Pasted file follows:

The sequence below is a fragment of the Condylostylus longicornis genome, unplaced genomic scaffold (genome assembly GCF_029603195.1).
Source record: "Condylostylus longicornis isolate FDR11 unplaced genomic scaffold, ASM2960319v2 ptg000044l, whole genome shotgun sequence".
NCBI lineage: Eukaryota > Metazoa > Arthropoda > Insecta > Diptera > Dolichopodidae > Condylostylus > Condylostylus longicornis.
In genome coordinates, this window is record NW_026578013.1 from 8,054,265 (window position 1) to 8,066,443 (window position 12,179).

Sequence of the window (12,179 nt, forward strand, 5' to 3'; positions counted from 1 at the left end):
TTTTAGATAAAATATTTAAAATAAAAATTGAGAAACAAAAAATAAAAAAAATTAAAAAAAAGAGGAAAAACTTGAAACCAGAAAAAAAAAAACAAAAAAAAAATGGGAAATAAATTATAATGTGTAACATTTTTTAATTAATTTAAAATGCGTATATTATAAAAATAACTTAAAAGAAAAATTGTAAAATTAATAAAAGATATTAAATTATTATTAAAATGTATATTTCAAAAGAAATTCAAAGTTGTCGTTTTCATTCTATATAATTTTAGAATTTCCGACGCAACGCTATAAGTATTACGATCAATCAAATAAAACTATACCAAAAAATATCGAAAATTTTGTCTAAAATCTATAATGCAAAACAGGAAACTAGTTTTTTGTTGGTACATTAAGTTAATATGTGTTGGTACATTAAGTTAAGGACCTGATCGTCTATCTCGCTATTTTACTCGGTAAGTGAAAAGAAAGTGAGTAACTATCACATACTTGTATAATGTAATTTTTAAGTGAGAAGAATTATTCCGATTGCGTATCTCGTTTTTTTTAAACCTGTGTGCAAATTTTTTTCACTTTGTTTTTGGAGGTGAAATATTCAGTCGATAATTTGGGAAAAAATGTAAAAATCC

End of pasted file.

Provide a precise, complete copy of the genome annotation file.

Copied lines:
The sequence below is a fragment of the Condylostylus longicornis genome, unplaced genomic scaffold (genome assembly GCF_029603195.1).
Source record: "Condylostylus longicornis isolate FDR11 unplaced genomic scaffold, ASM2960319v2 ptg000044l, whole genome shotgun sequence".
NCBI lineage: Eukaryota > Metazoa > Arthropoda > Insecta > Diptera > Dolichopodidae > Condylostylus > Condylostylus longicornis.
In genome coordinates, this window is record NW_026578013.1 from 8,054,265 (window position 1) to 8,066,443 (window position 12,179).

Sequence of the window (12,179 nt, forward strand, 5' to 3'; positions counted from 1 at the left end):
TTTTAGATAAAATATTTAAAATAAAAATTGAGAAACAAAAAATAAAAAAAATTAAAAAAAAGAGGAAAAACTTGAAACCAGAAAAAAAAAAACAAAAAAAAAATGGGAAATAAATTATAATGTGTAACATTTTTTAATTAATTTAAAATGCGTATATTATAAAAATAACTTAAAAGAAAAATTGTAAAATTAATAAAAGATATTAAATTATTATTAAAATGTATATTTCAAAAGAAATTCAAAGTTGTCGTTTTCATTCTATATAATTTTAGAATTTCCGACGCAACGCTATAAGTATTACGATCAATCAAATAAAACTATACCAAAAAATATCGAAAATTTTGTCTAAAATCTATAATGCAAAACAGGAAACTAGTTTTTTGTTGGTACATTAAGTTAATATGTGTTGGTACATTAAGTTAAGGACCTGATCGTCTATCTCGCTATTTTACTCGGTAAGTGAAAAGAAAGTGAGTAACTATCACATACTTGTATAATGTAATTTTTAAGTGAGAAGAATTATTCCGATTGCGTATCTCGTTTTTTTTAAACCTGTGTGCAAATTTTTTTCACTTTGTTTTTGGAGGTGAAATATTCAGTCGATAATTTGGGAAAAAATGTAAAAATCC